The weekend fishing forecast remains pegged at the awesome level yet again this weekend. With TVA predicting flows on all of East Tennessee’s tailwaters that will accommodate anglers wanting to wade or boat, you’ve got zero excuse not to take dad out for a fish on his big day. The Clinch will have the normal recreational flow on both days which, amazingly, is actually an increase in water from what they’ve been running throughout the week. There is a smattering of sulfurs on the Clinch with anglers reporting more activity with higher flows. You might do well to call your buddy with a boat if your hoping to get in on any dry fly action. If you are out early on the low water remember your midge box and cycle through the colors until you find one the fish like. Smaller is better on the Clinch at the moment even with respects to your beadhead pheasant tails.
The Holston is currently smorgasbord of bugs with sulfurs and caddis popping off in decent numbers throughout the day. The fish do not appear to be too selective having had to suffer through high water through the better part of the Spring. Any well placed caddis pattern with a good drift should entice a strike. While smaller size 18 caddis seem to be working better there are larger bugs about so don’t fret if you feel the need to tie on a size 14 in order to float a dropper nymph during the slower part of the day; the fish will still oblige. Large size 14 sulfurs are also present so pheasant tails in 14 and 18 are a good bet. My youngest and I got out on the lower stretches of the Holston to chase small mouth last weekend with pretty good results. I felt like the fish were a little skittish on the lower flows so we had better luck drifting tequeely flies rather than ripping big streamers. It still seems a bit too early for top water. Water clarity on the lower end may be an issue with all of the afternoon thunder boomers we are getting so be prepared to fish with stained water if you show up and find that’s the case.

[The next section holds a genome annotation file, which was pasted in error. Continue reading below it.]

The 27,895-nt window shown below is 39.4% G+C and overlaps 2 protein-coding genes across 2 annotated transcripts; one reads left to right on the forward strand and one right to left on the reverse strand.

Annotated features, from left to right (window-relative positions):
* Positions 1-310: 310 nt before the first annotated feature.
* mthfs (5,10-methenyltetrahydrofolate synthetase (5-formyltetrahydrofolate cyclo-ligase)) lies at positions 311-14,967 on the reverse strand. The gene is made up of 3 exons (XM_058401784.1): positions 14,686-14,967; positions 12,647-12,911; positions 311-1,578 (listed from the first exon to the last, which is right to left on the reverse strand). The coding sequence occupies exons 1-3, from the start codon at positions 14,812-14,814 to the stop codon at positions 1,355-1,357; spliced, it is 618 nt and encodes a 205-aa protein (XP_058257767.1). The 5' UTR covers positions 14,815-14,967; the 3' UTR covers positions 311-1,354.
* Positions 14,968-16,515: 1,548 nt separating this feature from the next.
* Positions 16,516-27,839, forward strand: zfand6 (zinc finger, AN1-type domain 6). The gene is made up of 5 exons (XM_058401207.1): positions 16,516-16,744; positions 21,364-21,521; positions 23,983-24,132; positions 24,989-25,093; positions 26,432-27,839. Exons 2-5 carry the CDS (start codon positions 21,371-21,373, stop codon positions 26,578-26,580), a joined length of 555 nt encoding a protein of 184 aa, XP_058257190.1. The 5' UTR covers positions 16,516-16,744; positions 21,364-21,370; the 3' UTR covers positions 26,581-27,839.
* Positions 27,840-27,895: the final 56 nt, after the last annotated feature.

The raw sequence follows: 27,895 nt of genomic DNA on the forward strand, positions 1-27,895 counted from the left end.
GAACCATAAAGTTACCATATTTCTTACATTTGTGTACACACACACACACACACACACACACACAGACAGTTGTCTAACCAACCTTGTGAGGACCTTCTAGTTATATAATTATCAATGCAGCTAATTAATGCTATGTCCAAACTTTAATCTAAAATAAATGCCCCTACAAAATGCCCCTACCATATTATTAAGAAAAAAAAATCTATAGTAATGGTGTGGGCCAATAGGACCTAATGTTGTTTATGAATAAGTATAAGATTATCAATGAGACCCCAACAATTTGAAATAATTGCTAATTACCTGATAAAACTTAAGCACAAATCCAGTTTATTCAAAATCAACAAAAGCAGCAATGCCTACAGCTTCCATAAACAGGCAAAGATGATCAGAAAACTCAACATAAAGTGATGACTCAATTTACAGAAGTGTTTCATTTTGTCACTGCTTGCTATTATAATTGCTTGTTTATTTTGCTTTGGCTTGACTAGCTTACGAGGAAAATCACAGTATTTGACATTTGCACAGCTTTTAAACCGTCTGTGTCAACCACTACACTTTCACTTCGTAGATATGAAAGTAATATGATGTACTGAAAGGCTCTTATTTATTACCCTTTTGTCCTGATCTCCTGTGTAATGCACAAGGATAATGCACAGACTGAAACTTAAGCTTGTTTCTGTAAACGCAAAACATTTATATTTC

I haven’t personally been out on the French Broad in a bit but Andrew got out last week looking for carp and ended up catching a toad of a small mouth. Per my suggestion above on the Holston small mouth, smaller-buggier flies may be a better method on lower flows when the fish are feeling exposed. I hope to get out and do a little exploring on the Broad this weekend so I’ll update you if I do. Like the Holston, the French Broad may be a little stained given the afternoon rains we’re expecting. My go to method on the French Broad when its running muddy is a good crawfish pattern bumped along the bottom. It’s not the most exciting way to fish but it is extremely effective.